Kate Davies, executive director at The Intermediary Mortgage Lenders Association, believes the ONS figures demonstrate the burdens buy-to-let landlords are having to face, saying:

“Whilst [the data] may be giving tenants some temporary respite from higher rents, the flip-side is that landlords will be facing downward pressure on their cash-flows and profitability. This comes at a time when successive policy changes in the buy-to-let sector have proved detrimental.

“We therefore ask the Government to recognise the benefits that a strong private rented sector brings for the UK, and the importance of maintaining a good supply of rental properties for the periods when home ownership is not suitable or achievable for households.”

5% City House Price Inflation Predicted for 2018

Latest index reveals previously struggling cities reporting highest house price inflation

 

Since 2009, the cities which reported the weakest house price growth are bouncing back, recording the fastest rate of price inflation.

According to the latest UK Cities house price index from Hometrack, city house price inflation increased to 6.3% in November 2017, compared to 4.9% in the previous year.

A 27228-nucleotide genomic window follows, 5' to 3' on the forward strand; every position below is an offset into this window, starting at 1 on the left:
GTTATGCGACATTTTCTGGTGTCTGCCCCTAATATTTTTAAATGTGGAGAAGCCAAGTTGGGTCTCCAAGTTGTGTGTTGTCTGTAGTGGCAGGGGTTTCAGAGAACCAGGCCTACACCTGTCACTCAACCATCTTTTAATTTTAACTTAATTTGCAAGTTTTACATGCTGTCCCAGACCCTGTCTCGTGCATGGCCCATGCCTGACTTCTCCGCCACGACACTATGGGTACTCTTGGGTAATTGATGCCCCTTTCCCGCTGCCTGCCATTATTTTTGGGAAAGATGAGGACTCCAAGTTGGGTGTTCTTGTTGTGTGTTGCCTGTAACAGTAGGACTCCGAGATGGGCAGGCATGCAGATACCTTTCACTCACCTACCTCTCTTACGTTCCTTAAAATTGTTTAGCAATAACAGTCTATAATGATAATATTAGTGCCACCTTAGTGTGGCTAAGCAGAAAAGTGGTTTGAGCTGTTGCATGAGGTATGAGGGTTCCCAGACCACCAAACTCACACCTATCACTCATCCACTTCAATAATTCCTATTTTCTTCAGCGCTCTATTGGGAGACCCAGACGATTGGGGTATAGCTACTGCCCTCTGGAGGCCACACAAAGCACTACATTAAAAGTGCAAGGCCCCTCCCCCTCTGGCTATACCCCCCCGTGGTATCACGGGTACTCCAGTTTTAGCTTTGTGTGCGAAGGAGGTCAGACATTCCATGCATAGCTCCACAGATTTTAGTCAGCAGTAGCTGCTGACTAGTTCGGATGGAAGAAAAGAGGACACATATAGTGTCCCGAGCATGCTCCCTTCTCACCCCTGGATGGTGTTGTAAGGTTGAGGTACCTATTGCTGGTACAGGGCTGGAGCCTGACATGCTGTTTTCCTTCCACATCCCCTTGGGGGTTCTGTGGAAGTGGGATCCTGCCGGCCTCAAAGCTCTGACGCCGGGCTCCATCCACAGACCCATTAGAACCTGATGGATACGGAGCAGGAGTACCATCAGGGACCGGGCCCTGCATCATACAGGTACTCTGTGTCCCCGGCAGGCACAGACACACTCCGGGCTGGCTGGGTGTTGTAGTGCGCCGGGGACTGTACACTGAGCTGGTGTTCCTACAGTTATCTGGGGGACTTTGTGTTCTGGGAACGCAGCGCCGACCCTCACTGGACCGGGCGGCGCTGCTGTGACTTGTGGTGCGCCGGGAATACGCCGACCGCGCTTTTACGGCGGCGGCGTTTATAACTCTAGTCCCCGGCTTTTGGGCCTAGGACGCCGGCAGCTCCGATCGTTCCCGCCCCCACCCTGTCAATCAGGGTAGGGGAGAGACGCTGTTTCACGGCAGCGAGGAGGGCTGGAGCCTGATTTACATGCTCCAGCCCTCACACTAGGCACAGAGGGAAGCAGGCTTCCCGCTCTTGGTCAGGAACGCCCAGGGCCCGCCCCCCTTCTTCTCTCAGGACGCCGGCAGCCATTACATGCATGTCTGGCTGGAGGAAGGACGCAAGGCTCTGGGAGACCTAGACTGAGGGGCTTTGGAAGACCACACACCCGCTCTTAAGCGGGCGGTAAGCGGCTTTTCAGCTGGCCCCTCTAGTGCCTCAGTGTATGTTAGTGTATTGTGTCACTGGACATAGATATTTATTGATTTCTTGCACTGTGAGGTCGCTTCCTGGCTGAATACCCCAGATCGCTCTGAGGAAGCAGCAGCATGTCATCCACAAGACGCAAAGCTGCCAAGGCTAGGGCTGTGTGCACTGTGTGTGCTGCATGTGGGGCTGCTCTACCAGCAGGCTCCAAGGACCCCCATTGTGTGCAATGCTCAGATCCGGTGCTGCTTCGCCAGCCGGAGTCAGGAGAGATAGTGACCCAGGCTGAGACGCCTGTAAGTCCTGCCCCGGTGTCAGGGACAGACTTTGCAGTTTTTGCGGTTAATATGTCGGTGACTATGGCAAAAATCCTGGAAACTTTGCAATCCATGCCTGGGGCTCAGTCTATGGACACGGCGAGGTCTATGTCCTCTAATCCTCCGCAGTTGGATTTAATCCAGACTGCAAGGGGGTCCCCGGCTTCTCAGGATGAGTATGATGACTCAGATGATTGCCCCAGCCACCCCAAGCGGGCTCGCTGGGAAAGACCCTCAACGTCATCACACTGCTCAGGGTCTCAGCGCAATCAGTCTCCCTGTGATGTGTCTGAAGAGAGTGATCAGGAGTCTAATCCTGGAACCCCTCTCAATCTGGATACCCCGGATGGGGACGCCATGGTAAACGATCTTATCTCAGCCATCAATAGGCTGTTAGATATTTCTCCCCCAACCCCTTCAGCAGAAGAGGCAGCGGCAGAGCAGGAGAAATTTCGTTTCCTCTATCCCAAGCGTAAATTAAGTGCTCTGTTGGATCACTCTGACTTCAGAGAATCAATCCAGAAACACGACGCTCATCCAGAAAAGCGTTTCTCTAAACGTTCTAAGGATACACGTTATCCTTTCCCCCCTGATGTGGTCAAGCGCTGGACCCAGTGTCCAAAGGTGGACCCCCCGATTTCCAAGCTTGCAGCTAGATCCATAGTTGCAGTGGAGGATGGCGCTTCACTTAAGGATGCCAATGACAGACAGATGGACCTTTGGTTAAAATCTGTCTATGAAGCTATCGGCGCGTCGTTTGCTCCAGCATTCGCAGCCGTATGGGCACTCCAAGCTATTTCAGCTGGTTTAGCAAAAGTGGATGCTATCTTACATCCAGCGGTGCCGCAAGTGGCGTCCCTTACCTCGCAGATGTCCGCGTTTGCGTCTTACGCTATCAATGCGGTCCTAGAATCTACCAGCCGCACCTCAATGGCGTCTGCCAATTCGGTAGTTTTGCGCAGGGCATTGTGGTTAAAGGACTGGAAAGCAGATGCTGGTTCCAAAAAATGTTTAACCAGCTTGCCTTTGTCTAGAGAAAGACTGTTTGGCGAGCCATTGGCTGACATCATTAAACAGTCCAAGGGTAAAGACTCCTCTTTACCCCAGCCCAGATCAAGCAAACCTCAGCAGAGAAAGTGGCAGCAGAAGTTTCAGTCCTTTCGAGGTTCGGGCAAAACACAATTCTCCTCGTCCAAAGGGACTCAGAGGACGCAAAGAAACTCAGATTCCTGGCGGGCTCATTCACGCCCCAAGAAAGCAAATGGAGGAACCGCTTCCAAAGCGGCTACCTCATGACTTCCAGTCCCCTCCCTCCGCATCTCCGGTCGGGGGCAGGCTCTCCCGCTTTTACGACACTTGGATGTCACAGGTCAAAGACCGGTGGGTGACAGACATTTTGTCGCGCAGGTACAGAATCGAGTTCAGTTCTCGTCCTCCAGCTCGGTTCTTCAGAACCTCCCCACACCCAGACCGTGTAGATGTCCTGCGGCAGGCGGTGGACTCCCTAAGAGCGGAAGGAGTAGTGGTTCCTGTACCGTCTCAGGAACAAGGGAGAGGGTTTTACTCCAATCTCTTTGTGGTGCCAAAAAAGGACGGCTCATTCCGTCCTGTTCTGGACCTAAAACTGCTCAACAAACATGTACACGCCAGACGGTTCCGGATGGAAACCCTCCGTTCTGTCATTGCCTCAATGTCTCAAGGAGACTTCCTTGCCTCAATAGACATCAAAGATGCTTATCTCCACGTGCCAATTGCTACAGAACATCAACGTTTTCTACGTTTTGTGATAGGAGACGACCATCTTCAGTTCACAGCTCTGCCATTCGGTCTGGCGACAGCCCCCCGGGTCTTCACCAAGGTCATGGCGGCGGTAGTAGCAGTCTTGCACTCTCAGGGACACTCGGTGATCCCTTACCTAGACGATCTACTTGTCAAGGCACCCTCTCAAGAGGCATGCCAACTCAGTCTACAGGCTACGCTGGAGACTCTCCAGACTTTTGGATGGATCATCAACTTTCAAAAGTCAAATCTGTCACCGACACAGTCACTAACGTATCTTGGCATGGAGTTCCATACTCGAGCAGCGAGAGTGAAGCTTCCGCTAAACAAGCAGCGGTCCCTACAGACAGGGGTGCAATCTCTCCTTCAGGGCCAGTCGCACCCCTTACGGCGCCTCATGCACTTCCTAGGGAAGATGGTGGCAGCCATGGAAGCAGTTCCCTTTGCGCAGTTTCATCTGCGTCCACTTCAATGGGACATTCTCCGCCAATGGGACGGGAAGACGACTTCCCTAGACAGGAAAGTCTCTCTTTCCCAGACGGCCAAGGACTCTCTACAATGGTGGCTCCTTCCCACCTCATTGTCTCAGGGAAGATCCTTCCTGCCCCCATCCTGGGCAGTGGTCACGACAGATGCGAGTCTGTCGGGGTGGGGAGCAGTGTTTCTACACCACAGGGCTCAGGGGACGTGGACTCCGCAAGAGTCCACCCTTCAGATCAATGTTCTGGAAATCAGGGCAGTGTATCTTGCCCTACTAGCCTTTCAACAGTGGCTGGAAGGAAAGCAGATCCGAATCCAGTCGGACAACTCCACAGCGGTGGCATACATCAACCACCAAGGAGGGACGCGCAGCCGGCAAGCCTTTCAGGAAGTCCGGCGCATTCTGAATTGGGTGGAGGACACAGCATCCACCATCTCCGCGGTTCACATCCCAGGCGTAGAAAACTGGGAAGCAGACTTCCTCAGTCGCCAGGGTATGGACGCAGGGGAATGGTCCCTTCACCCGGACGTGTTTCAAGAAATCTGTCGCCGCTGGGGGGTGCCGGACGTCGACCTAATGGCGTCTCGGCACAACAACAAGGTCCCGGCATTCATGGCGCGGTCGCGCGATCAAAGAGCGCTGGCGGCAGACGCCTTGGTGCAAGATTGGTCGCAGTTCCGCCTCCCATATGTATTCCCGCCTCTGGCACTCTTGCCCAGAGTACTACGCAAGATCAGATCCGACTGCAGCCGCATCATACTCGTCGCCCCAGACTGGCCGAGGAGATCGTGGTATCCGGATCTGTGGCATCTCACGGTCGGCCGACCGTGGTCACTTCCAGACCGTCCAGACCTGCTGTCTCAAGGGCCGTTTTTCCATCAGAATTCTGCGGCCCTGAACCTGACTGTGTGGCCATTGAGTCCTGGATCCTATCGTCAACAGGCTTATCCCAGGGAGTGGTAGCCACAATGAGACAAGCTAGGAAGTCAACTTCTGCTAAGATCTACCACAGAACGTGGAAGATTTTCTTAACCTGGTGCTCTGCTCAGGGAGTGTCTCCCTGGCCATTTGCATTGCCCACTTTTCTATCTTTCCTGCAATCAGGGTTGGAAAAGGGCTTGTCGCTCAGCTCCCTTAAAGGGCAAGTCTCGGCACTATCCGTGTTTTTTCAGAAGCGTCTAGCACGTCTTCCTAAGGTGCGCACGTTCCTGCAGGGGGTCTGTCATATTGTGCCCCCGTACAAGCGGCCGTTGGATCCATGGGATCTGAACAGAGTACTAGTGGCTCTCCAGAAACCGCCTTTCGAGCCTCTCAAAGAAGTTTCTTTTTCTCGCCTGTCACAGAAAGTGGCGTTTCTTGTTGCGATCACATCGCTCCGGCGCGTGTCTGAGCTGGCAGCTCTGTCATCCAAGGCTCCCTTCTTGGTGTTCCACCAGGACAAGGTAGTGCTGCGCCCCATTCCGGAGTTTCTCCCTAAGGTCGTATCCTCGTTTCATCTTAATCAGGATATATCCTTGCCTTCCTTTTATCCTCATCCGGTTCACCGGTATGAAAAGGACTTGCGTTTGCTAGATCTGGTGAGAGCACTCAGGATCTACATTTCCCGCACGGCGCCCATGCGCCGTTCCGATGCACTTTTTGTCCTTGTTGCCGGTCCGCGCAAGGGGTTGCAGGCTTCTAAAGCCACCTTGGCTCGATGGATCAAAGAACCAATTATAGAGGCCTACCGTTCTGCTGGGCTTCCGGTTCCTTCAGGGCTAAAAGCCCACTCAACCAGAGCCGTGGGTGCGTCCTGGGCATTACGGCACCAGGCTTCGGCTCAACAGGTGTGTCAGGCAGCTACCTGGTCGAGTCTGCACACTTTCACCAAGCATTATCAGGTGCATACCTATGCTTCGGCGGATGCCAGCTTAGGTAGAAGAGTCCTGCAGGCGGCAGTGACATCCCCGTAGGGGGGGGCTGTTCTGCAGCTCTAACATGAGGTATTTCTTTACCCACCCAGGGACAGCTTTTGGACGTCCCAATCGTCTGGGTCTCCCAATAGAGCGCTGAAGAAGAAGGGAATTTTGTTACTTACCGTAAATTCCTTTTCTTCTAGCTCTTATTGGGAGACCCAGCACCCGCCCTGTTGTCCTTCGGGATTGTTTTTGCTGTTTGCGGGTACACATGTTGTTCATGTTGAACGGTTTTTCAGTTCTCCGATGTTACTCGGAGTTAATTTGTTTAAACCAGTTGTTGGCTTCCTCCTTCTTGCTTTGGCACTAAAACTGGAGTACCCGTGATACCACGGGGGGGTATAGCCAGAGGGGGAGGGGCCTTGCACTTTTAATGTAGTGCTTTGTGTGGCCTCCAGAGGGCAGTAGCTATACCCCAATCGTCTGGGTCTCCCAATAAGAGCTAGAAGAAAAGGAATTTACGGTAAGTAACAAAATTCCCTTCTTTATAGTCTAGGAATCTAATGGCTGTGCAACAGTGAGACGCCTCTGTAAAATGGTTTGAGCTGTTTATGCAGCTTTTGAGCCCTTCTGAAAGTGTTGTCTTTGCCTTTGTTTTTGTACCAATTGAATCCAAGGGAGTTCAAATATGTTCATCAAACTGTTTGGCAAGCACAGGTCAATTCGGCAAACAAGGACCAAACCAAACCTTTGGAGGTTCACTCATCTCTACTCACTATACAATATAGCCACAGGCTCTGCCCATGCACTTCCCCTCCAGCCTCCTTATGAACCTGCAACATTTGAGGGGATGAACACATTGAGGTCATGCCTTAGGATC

Cities in Scotland are showing the strongest price growth, with Glasgow (7.9%) and Edinburgh (7.6%) taking the top spot. Also above the 7% mark are Leicester (7.5%) and Birmingham (7.3%).

For 2018, Hometrack predicts city house prices will increase by 5%, spearheaded by regional cities as London continues to struggle.

“A year ago, we predicted that UK city house price growth would be 4%,” the report notes, “as a continued recovery in regional city house prices would offset very low nominal growth in London.

“We expect 2018 to follow a similar pattern.”

London continues to weigh down on property prices, with LSL Property Services/Acadata’s house price index reporting annual house price growth in the UK was 0.9%. Excluding the capital and the South East this figure rises to 3.3%.

Inflation rose to 3.1% in November, the highest in nearly six years,


Inflation rose to 3.1% in November, the highest in nearly six years, as the squeeze on households continued.